When designing a WAN solution, the requirements typically stem from two goals:
- Service Level Agreement (SLA): This agreement defines the availability of the network, based on what level of availability, downtime and impact are acceptable to the organization.
- Cost and Usage: Consider the budget, expected utilization and usage requirements
Three objectives of effective WAN solution design:
- WAN must support policies and goals of the organization
- WAN technology selected must meet application requirements as well as future growth
- The proposed design must be within the budget allocated
The WAN interfaces with the Enterprise Edge module. There can be multiple connections, commonly used connectivity modules include Internet, DMZ, and site-to-site circuits. ISPs offer many options for Internet and DMZ connectivity as well as inter-site connectivity such as MPLS VPN/WAN. Alternative connection options include DSL/cable with IPSEC VPN.
WAN technology can be point-to-point or point-to-multipoint, such as MPLS or Frame Relay. Public WAN connections over the Internet such as cable/DSL are available as well. Usually Internet connections have a much lower SLA than MPLS/Frame Relay connections.
WAN Transport Technology
When choosing which WAN technology to implement, consideration must be taken for whether public Internet transport or private WAN connections are required. Geography also plays a role in what WAN technologies are available in a given area. Major cities have many options, while rural areas typically have few. Here are some WAN technologies compared/contrasted in terms of bandwidth, reliability, latency and cost:
ISDN: Low bandwidth, medium reliability, medium latency, low cost
DSL: Low/medium bandwidth, low reliability, medium latency, low cost
Cable: Low/medium bandwidth, low reliability, medium latency, low cost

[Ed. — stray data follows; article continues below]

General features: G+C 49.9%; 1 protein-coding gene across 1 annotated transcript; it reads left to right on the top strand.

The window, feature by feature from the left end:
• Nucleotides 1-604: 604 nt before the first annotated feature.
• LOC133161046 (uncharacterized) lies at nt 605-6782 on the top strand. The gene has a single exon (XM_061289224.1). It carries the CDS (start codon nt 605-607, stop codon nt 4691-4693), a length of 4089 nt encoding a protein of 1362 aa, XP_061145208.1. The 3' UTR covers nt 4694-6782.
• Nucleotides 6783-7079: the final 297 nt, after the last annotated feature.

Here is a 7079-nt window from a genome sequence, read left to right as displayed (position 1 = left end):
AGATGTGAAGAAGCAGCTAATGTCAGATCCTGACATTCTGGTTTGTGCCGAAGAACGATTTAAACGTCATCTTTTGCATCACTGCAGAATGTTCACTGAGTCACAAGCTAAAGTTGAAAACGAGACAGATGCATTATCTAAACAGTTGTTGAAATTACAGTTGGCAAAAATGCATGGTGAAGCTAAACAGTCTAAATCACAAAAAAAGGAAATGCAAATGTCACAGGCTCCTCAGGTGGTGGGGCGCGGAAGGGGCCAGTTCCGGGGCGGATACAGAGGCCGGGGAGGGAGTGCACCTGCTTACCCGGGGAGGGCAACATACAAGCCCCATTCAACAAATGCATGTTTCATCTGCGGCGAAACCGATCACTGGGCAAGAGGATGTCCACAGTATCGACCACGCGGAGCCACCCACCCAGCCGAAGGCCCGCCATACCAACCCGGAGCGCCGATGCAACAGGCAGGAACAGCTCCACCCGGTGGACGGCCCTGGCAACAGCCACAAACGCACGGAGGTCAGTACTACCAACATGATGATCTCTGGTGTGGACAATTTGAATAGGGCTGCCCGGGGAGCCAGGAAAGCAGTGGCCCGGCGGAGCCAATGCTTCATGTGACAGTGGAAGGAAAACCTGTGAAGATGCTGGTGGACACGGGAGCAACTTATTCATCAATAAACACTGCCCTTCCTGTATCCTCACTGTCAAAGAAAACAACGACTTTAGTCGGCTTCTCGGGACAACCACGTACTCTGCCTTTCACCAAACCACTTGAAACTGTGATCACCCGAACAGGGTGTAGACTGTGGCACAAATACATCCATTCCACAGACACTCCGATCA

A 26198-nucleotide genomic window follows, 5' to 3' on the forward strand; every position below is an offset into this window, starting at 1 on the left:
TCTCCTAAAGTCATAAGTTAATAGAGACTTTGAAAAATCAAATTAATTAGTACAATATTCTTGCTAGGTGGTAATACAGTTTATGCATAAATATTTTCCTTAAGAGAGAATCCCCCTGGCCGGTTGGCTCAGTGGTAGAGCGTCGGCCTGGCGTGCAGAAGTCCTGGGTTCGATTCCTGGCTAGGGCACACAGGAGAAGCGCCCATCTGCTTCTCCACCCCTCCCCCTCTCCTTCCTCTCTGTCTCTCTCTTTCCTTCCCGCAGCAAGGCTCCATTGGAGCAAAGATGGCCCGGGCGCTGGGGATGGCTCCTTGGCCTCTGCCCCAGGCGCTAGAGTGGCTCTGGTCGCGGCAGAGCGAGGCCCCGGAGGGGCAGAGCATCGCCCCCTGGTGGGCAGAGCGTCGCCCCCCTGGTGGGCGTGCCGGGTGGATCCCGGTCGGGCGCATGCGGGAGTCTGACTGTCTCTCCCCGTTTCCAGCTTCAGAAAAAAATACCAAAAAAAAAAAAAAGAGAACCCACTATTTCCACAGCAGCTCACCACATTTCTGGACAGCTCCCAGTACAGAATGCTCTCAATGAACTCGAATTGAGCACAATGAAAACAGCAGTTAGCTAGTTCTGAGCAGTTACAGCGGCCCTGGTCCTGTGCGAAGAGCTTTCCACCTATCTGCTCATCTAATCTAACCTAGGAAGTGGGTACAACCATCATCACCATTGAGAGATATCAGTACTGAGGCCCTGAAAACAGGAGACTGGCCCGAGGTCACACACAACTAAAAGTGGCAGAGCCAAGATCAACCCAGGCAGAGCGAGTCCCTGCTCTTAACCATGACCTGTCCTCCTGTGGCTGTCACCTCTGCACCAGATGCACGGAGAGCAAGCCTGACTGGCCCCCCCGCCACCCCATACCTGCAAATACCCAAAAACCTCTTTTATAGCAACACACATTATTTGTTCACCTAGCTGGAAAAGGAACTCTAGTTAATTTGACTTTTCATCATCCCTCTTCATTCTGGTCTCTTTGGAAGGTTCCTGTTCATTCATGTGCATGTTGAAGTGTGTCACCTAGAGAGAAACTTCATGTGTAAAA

Wireless: Low/medium bandwidth, low reliability, medium latency, medium cost
Frame Relay: Low/medium bandwidth, medium reliability, low latency, medium cost
TDM: Medium bandwidth, high reliability, low latency, medium cost
Metro Ethernet: Medium/high bandwidth, high reliability, low latency, medium cost
SONET/SDH: High bandwidth, high reliability, low latency, high cost
MPLS: High bandwidth, high reliability, low latency, high cost
Dark Fiber: High bandwidth, high reliability, low latency, high cost
DWDM: High bandwidth, high reliability, low latency, high cost
Above technologies explained below:
Integrated Services Digital Network was standardized in the early 1980's. It's an all-digital phone line that carries voice and data. It comes in two flavors: Basic Rate Interface (BRI) and Primary Rate Interface (PRI).
BRI consists of two B channels and one D channel. Both BRI channels operate at 64kbps and carry data. D channel handles signaling/control info and operates at 16kbps. 48kbps is used for synchronization, totalling 192kbps data rate.
PRI consists of 23 B channels and 1 D channel in North America/Japan. Each channel operates at 64kbps, totalling 1.544 Mbps including the overhead. In Europe/Australia the service has 30 B channels and 1 64 kbps D channel.
Digital Subscriber Line (DSL)
DSL provides high speed Internet over plain old copper telephone cable using frequencies not utilized in normal voice calls.
ADSL is the most popular flavor of DSL and most widely available. The upstream/downstream is asymmetric, usually upstream is much slower than downstream. ADSL's main drawback is that it must be deployed geographically close to a digital subscriber line access multiplexer (DSLAM), typically less than 2 km. With DSL, the customer premise equipment (CPE) generally means a DSL modem and PC. An ADSL circuit consists of twisted-pair telephone line containing three info channels:
- Medium-speed downstream channel
- Low-speed upstream channel
- Basic telephone service channel